The Williams family
You do not have to dig too deep to discover how much Andy and Tina Williams love their son, Quinn, and his siblings. Quinn, 11, is the baby of the Williams family, he has four older brothers and an older sister.
“Quinn is a bright, brilliant, boy; extremely charming, funny, social – yet socially awkward,” said Tina while beaming as she talked about her youngest son.
“He loves crafts, playing with trains, he’ll cover a dining room table in ten minutes with origami,” described Andy with a smile.
The Williams family’s connection with the kid experts at Children’s Minnesota started around 15 years ago. That’s when Quinn’s older brother, Noah, spent a week at Children’s Minnesota’s St. Paul campus in 2007 due to severe complications from Type 1 diabetes.
“Our faith played a huge role, God played a huge role, and Children’s Minnesota played a huge role in Noah’s recovery,” said Andy.
As for Quinn, he was born with Joubert syndrome. The National Organization for Rare Disorders (NORD) says this is a genetic disorder that affects the area of the brain that controls balance and coordination. Both Quinn and his older sister, Evelyn, were born with a rare genetic eye condition called, Cogan-ocular motor apraxia, which affects their side-to-side eye movement. The siblings were cared for by Dr. Nancy Mendelsohn, a former geneticist and senior physician-scientist with the Genomic Medicine Program at Children’s Minnesota. Dr. Mendelsohn referred Evelyn to Dr. Dan McLellan, medical director of the Developmental Pediatrics Clinic at Children’s Minnesota. That referral would eventually have a big impact on Quinn and his entire family.
Quinn’s diagnosis at Children’s Minnesota
In 2015 – when Quinn was about five years old – he was tagging along to his sister’s appointment with Dr. McLellan. As Dr. McLellan closely worked with Evelyn to help with her Attention Deficit Hyperactivity Disorder (ADHD), something Quinn was doing in the exam room caught the physician’s eye.
“Dr. McLellan noticed Quinn was spinning around, and also flapping his arms which we learned were two signs of autism,” Tina recalled.
Dr. McLellan asked the family to bring in their son for an assessment after they finished Evelyn’s appointment. The developmental pediatric specialist would later refer Quinn to Dr. Rebecca Vaurio, neuropsychologist at Children’s Minnesota.
Quinn went through a six-hour psychological session with Dr. Vaurio, which tested Quinn’s IQ, mental processing and testing for autism. When Dr. Vaurio finished the write-up, the family received Quinn’s first autism diagnosis.
“We grieved just slightly because you don’t want to think about your child going through challenges,” remembered Tina.
After Quinn’s first evaluation for Autism Spectrum Disorder, the Williams family regrouped with Dr. McLellan and his team to learn more about the resources available both inside and out of Children’s Minnesota.
“Dr. McLellan was very personal and thoughtful. He boiled down his explanation to basically ‘here’s the diagnosis and here’s what’s next,’ I can’t remember a bad thing about this process,” said Quinn’s dad, Andy.
Since his autism diagnosis in 2015, Quinn has used resources provided by Children’s Minnesota – including two neuropsychological evaluations by Dr. Vaurio to benchmark his development. Quinn also uses programs available through his school district, the local autism community, and state for his speech and physical therapy. Quinn’s hard work has led to big results as he gets ready to start middle school next semester.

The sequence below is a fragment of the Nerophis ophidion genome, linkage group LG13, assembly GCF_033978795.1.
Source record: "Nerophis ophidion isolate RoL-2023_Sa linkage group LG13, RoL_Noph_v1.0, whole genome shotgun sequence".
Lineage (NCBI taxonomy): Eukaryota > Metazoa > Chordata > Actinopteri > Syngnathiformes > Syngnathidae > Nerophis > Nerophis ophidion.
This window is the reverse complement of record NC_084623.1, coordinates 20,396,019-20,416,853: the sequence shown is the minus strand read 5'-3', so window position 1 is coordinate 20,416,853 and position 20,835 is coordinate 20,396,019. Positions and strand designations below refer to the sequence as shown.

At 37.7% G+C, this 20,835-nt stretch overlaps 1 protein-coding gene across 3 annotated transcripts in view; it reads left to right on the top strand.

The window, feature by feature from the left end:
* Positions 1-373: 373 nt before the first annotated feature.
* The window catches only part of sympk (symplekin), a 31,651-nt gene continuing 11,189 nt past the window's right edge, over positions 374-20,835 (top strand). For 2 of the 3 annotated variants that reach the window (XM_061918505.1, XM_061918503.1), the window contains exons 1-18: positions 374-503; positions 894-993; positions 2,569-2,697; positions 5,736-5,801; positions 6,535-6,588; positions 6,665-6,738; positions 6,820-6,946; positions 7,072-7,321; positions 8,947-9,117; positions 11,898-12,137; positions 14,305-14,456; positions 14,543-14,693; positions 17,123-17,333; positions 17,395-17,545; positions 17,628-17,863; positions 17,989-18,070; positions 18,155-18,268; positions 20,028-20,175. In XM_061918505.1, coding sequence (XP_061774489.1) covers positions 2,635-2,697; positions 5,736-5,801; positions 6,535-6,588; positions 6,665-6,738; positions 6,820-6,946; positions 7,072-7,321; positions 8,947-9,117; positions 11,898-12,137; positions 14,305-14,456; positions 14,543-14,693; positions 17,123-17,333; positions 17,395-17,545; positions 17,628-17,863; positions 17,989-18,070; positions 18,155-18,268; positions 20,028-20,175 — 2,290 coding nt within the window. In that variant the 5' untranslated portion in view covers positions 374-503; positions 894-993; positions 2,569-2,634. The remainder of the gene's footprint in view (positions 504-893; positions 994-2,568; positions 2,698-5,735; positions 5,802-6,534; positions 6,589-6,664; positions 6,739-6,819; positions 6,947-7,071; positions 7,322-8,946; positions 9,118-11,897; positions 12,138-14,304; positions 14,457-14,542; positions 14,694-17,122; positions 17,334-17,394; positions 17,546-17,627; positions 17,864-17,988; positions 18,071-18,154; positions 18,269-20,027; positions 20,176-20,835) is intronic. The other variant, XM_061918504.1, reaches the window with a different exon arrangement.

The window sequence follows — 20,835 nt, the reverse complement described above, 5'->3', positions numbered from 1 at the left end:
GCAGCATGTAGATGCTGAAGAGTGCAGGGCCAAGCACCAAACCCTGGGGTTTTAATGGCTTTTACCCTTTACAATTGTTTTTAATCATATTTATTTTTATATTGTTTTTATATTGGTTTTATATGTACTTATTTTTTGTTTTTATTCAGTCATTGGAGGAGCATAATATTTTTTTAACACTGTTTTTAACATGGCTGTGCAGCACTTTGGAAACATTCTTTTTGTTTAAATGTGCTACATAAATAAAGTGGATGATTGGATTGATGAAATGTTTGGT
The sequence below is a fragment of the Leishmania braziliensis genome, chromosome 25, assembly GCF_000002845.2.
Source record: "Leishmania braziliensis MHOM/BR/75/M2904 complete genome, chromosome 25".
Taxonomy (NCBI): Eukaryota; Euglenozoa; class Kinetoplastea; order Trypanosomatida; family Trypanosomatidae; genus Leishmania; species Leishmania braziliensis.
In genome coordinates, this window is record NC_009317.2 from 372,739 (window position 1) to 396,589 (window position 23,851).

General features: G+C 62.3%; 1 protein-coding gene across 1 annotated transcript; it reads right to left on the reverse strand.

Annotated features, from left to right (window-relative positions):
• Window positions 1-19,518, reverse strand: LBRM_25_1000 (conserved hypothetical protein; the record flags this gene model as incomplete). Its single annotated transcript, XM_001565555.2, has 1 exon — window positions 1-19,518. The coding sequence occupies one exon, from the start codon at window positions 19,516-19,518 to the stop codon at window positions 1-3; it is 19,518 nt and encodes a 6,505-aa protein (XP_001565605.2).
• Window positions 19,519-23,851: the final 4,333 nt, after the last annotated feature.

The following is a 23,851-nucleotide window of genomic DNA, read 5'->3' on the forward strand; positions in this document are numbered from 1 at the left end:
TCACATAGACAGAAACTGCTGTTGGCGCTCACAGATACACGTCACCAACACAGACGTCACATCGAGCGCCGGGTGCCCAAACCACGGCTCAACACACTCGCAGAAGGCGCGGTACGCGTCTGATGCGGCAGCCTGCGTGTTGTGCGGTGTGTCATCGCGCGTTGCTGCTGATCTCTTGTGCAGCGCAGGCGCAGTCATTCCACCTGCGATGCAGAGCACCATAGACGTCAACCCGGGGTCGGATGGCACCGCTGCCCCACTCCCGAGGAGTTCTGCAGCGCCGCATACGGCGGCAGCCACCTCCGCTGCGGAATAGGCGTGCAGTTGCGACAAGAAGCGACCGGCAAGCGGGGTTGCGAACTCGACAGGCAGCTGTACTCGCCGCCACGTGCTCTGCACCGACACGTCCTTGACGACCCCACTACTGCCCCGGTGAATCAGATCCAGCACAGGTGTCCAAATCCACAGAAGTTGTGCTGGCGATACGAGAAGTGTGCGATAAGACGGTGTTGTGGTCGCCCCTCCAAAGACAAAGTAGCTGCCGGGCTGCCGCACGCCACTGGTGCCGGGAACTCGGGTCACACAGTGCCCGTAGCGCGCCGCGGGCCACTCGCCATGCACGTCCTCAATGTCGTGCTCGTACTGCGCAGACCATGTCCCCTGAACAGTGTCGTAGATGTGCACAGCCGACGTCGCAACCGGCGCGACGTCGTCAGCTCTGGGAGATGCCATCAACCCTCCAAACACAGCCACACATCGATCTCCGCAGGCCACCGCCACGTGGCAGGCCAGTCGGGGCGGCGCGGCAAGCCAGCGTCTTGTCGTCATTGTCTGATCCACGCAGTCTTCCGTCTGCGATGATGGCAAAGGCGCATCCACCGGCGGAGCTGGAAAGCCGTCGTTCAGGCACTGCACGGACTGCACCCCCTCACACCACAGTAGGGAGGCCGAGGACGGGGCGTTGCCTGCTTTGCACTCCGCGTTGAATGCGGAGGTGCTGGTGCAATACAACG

“He likes being the center of attention,” Andy joked. “Quinn started being very talkative as of a few years ago.”
Twin Cities Autism Foundation
The Williams family says they are focused on helping Minnesotans with autism and their loved ones. That’s why Quinn’s dad serves as a Board Member At Large with Twin Cities Autism Foundation.
“We’re focused on welcoming families into the autism community, and we try to show love to them as part of the process,” said Andy.
In April 2022 – during Autism Acceptance Month – Twin Cities Autism Foundation donated 50 custom backpacks filled with puzzles and other fun items to the Developmental Pediatrics Clinic at Children’s Minnesota.
“By partnering with Children’s Minnesota where the diagnosis can occur, these backpacks are a great resource to provide more assurance to families that there is a community out there,” explained Andy. “The backpacks are important because it meets people where they are at – right outside the initial diagnosis where people can feel lonely or lost – doing a little thing can make a big difference.”
Autism Acceptance Month
April 2022 marked the first anniversary of the Autism Society of America shifting the name of Autism Awareness Month – which is observed in April – to Autism Acceptance Month. According to the organization, autism in the United States has risen from 1 in 125 children in 2010, to 1 in 54 in 2020.
“Awareness is the first part, but acceptance is much more important than awareness,” said Tina.
The Williams family has brought the spirit of Autism Acceptance Month to life – not just during April – but year-round.
“Acceptance implies a sense of belonging, not just knowing,” explained Andy. “For example, we invited all of the kids from Quinn’s special needs school bus to his birthday party. Those kids were never invited to a party before – we had no idea. There is a community of people where they don’t have the same experiences. That’s what acceptance looks like – doing things to welcome people in – that people will accept Quinn long after my wife and I are gone.”